Gina Prince-Bythewood’s fantasy thriller is a dramatic change of tone from her previous work, but you wouldn’t think it. This is a far cry from The Secret Life of Bees, for which she is perhaps best known. Yet after watching this, you would think she had been at the helm of action thrillers her entire career. Based on Greg Rucka’s comic of the same name, The Old Guard can’t go toe-to-toe with the action heavyweight movies of our time (like the John Wick or Fast and Furious Films) but isn’t trying to. Instead, this is a contemplative and interesting adaptation that cries out for more depth, while making the most of what it’s got.
Andy (Charlize Theron) leads a team of immortal mercenaries who are betrayed while out on a job assigned by former CIA agent Copley (Chiwetel Ejiofor, somewhat underused in his role). Left for dead, they work to find out who crossed them, and uncover a plot involving dodgy experiments, business greed and some shrewd historical detective work. They also find Nile (KiKi Layne), who has just discovered her immortality and finds herself thrown into the dangerous life led by her new acquaintances.
The Old Guard is an old-fashioned recipe approached with new ingredients. From plucky Americans fighting abroad to a British bad guy obsessed with profit, there isn’t exactly much new (and Harry Melling knows it, his bad guy performance is loaded with caricature). The immortality aspect is new, but it does little to enhance most of the combat – bullet wounds are less dramatic when you know almost all the main characters can’t be killed. What does kill is the superb choreography, with fight scenes throwing you around just as you would hope from a film like this. A brawl on a plane and Andy’s stand in a French church are particular highlights.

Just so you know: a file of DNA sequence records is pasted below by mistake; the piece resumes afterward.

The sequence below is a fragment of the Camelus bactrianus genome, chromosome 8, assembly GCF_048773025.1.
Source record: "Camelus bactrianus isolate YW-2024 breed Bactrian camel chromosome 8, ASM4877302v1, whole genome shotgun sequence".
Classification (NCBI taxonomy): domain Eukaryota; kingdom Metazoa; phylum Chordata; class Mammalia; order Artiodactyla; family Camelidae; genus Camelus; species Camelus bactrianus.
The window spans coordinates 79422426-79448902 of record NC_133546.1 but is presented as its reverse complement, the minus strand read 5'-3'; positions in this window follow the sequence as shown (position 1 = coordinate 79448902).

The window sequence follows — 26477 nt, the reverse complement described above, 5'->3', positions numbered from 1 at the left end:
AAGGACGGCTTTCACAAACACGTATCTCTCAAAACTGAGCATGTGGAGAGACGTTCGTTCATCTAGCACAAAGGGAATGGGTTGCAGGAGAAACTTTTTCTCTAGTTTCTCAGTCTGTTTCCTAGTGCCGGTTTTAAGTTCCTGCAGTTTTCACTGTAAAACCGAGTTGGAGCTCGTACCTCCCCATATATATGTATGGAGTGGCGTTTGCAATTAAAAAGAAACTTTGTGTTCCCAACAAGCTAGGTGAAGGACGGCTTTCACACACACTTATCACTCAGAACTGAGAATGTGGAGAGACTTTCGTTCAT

Theron is in glorious form as the gun-toting, axe-wielding, vodka swigging Andy, clearly working off the last of her Furiosa energy. Layne is also a standout, and her relationship with Andy is the key relationship in the film. Less impressive is the writing behind their characters. Numerous flashbacks and the odd weighted conversation do little to give the film’s characters any substantial depth. There is an interesting commentary on how the mercenaries can do the most good for the world and what it means to be immortal, but the characters only ever feel like witnesses to this rather than a central part of it.
Some sub-plots also tail off without any real resolution or consequence, instead slowing down a film that badly needs more pace. When the action comes it is fantastic, but sometimes you wait just a little too long for it to come around. Nonetheless, Prince-Bythewood handles the story capably and with great style – it’s easy to see why she will be helming the upcoming Silver Sable and Black Cat movies. Just occasionally the genre lets the film down, leaning too heavily on things we already expect. Still, The Old Guard has the thrills and spills needed to make this an action thriller worth sticking with.
Words by James Hanton